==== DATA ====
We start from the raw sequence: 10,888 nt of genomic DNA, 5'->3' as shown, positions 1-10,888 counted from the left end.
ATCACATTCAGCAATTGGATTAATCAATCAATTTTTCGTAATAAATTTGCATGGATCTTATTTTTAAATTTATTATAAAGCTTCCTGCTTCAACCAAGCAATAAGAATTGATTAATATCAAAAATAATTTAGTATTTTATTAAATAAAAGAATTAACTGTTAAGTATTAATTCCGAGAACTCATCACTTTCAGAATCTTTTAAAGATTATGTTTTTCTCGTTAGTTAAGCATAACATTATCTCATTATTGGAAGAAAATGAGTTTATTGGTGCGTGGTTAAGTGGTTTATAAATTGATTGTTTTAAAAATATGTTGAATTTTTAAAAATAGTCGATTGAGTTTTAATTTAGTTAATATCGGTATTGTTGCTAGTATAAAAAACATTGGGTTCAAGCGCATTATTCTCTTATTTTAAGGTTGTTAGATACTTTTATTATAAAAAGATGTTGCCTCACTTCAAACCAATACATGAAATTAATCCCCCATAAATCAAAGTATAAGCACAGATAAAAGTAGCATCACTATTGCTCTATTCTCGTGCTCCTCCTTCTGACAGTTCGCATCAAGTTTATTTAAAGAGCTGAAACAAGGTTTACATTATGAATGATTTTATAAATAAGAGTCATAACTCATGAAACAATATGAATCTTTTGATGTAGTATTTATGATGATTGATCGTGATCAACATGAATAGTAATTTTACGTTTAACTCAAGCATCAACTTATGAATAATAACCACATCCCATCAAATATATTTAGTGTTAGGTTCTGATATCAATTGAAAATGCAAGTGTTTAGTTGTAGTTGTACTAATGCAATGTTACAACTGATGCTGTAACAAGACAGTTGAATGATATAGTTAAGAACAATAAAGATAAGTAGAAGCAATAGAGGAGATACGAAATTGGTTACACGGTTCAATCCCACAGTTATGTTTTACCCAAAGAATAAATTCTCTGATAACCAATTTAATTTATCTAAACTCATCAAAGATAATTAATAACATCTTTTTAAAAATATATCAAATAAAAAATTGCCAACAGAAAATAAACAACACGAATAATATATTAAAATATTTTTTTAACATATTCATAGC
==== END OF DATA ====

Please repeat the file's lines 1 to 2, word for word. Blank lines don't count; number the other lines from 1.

We start from the raw sequence: 10,888 nt of genomic DNA, 5'->3' as shown, positions 1-10,888 counted from the left end.
ATCACATTCAGCAATTGGATTAATCAATCAATTTTTCGTAATAAATTTGCATGGATCTTATTTTTAAATTTATTATAAAGCTTCCTGCTTCAACCAAGCAATAAGAATTGATTAATATCAAAAATAATTTAGTATTTTATTAAATAAAAGAATTAACTGTTAAGTATTAATTCCGAGAACTCATCACTTTCAGAATCTTTTAAAGATTATGTTTTTCTCGTTAGTTAAGCATAACATTATCTCATTATTGGAAGAAAATGAGTTTATTGGTGCGTGGTTAAGTGGTTTATAAATTGATTGTTTTAAAAATATGTTGAATTTTTAAAAATAGTCGATTGAGTTTTAATTTAGTTAATATCGGTATTGTTGCTAGTATAAAAAACATTGGGTTCAAGCGCATTATTCTCTTATTTTAAGGTTGTTAGATACTTTTATTATAAAAAGATGTTGCCTCACTTCAAACCAATACATGAAATTAATCCCCCATAAATCAAAGTATAAGCACAGATAAAAGTAGCATCACTATTGCTCTATTCTCGTGCTCCTCCTTCTGACAGTTCGCATCAAGTTTATTTAAAGAGCTGAAACAAGGTTTACATTATGAATGATTTTATAAATAAGAGTCATAACTCATGAAACAATATGAATCTTTTGATGTAGTATTTATGATGATTGATCGTGATCAACATGAATAGTAATTTTACGTTTAACTCAAGCATCAACTTATGAATAATAACCACATCCCATCAAATATATTTAGTGTTAGGTTCTGATATCAATTGAAAATGCAAGTGTTTAGTTGTAGTTGTACTAATGCAATGTTACAACTGATGCTGTAACAAGACAGTTGAATGATATAGTTAAGAACAATAAAGATAAGTAGAAGCAATAGAGGAGATACGAAATTGGTTACACGGTTCAATCCCACAGTTATGTTTTACCCAAAGAATAAATTCTCTGATAACCAATTTAATTTATCTAAACTCATCAAAGATAATTAATAACATCTTTTTAAAAATATATCAAATAAAAAATTGCCAACAGAAAATAAACAACACGAATAATATATTAAAATATTTTTTTAACATATTCATAGC